Prof. Alexandre Roulin
I received my PhD from the University of Bern in 1999. Following a post-doctoral fellowship at the University of Cambridge (England) and in Montpellier (France), I received a “Professeur Boursier” grant at the University of Lausanne, in Switzerland, from the Swiss National Science Foundation and was hired as Associate Professor in 2008 and then as Full Professor in 2016 in the same university.
I’m interested in all aspects of evolutionary biology. By working with the Barn Owl, I have studied its reproductive biology, social behavior, ecophysiology, its population dynamics, population genetics, genomics, and its conservation biology. This wide field of study enabled me to write a monograph on this particular owl which was published by Cambridge University Press in 2020 (French and German translations forthcoming in 2021). My preferred research areas are evolution, the maintenance and adaptive functioning of color polymorphism based on melanin pigments, as well as the social behaviors amongst siblings.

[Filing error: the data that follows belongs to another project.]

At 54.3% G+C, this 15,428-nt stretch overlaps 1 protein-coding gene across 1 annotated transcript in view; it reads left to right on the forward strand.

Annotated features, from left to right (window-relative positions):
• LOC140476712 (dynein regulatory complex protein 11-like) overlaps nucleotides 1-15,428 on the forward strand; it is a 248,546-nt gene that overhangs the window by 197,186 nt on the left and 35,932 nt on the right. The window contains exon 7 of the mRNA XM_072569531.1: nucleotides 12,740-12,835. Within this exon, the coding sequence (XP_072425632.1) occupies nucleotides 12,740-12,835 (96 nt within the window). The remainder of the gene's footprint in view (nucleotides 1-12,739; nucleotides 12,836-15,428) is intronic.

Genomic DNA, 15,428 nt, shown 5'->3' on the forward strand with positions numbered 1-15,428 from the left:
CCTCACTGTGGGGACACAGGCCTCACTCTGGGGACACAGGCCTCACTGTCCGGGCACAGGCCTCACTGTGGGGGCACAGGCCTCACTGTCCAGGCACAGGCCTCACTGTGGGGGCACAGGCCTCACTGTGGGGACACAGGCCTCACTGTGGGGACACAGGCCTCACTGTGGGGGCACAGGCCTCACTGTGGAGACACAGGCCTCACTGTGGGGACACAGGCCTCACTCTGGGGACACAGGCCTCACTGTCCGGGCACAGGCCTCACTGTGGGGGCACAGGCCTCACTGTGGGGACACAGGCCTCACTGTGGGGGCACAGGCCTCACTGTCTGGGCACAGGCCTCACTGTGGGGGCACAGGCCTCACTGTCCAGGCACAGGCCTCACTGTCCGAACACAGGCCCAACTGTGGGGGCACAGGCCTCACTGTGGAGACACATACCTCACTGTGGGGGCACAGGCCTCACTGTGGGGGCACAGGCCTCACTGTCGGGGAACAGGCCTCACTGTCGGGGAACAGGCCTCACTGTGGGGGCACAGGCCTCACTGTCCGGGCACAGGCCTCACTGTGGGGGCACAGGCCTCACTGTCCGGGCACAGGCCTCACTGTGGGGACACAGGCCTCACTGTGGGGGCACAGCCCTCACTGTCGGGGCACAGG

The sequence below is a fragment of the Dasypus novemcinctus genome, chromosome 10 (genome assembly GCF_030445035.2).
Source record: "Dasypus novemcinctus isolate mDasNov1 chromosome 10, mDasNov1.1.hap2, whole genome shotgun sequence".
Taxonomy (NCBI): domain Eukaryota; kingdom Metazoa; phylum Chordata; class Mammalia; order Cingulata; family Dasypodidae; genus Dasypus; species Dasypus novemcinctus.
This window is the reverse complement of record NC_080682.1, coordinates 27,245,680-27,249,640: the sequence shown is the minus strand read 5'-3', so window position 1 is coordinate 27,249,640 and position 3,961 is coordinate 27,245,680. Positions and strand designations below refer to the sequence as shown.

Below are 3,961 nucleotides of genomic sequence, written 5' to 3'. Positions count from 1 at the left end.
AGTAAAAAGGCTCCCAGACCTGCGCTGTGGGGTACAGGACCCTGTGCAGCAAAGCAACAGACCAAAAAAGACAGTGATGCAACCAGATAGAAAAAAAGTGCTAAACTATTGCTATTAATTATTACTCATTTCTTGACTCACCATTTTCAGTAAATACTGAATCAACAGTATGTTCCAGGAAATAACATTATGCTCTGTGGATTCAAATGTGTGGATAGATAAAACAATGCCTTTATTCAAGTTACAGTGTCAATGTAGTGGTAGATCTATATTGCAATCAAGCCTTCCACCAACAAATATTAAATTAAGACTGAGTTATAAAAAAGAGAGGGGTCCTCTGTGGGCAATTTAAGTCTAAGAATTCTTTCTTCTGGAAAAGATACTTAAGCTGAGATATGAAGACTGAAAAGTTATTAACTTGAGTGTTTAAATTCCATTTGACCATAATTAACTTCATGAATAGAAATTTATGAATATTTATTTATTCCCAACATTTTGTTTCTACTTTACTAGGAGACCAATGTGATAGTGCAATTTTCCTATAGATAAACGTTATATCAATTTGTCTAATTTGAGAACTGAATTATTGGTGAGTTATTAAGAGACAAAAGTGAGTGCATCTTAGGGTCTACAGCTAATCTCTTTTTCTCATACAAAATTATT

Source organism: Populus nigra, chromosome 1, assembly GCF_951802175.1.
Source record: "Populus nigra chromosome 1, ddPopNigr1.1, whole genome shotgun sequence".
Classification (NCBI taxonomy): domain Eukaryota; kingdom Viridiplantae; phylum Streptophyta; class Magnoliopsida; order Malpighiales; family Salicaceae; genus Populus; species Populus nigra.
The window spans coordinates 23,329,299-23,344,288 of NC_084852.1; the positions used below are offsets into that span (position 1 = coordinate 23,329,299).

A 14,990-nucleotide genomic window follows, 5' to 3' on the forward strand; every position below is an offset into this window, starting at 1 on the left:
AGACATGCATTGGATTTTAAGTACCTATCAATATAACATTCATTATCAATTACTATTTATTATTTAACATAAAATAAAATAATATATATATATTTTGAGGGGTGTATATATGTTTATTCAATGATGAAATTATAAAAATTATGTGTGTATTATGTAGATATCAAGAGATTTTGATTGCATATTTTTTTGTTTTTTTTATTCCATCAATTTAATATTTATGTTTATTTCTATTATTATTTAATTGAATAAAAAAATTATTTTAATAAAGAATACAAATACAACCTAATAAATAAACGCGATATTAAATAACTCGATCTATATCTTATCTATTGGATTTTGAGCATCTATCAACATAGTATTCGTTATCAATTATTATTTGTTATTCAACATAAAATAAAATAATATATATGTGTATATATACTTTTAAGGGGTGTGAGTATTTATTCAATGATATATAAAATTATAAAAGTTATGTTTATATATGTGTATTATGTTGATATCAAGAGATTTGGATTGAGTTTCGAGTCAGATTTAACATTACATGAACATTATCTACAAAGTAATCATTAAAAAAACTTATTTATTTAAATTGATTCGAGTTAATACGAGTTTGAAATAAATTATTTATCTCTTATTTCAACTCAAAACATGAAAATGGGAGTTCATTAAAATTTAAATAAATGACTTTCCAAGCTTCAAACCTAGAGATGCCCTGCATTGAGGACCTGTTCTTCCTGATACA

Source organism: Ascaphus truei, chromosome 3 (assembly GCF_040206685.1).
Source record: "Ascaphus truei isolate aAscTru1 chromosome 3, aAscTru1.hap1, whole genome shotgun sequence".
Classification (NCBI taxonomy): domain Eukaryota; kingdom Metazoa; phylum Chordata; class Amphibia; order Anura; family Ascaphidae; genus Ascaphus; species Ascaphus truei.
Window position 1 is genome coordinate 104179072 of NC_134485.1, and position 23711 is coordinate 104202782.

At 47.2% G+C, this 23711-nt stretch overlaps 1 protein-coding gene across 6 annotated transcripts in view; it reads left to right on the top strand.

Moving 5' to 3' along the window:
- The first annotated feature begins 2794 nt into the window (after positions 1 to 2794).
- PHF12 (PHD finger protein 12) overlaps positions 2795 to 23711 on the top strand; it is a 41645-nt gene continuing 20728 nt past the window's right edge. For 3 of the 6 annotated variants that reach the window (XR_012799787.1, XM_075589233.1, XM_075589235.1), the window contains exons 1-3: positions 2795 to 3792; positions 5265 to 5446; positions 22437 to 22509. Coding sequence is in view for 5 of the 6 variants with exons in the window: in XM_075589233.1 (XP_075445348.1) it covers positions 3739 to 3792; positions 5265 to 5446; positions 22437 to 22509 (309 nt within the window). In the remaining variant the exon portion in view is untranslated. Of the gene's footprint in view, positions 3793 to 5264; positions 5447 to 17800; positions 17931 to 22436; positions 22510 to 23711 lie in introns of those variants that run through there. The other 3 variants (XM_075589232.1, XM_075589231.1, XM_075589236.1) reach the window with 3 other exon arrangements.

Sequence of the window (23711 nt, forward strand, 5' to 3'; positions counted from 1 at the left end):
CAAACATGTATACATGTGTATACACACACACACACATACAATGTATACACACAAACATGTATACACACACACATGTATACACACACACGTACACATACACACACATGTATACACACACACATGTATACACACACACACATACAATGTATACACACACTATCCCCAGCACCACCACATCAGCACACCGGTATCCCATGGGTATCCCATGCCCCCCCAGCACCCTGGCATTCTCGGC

Dr. Paolo Becciu
Overall, my scientific interests focus on the way in which external factors - such as atmospheric and geographic conditions, as well as the behavior and health status of the partners - influence the movements and the birds’ decisions on different spatial-temporal scales, from looking for food to migrating several thousands of kilometers. I recently began a post-doc within this group to work on several projects using movement data previously collected on Barn Owls. More specifically, I study how reproductive parameters, color polymorphism, and the partner can influence the exploratory behavior - which is mostly rare but increasingly observed - in females during their first clutch of eggs. I received my PhD at the University of Haifa (Israel) where I studied the effects of environmental conditions on the diurnal migratory movements of large birds flying in Israel, Turkey, and Italy. My bachelor’s and master’s studies were completed at the University of Rome “Sapienza” and the University of Turin, respectively.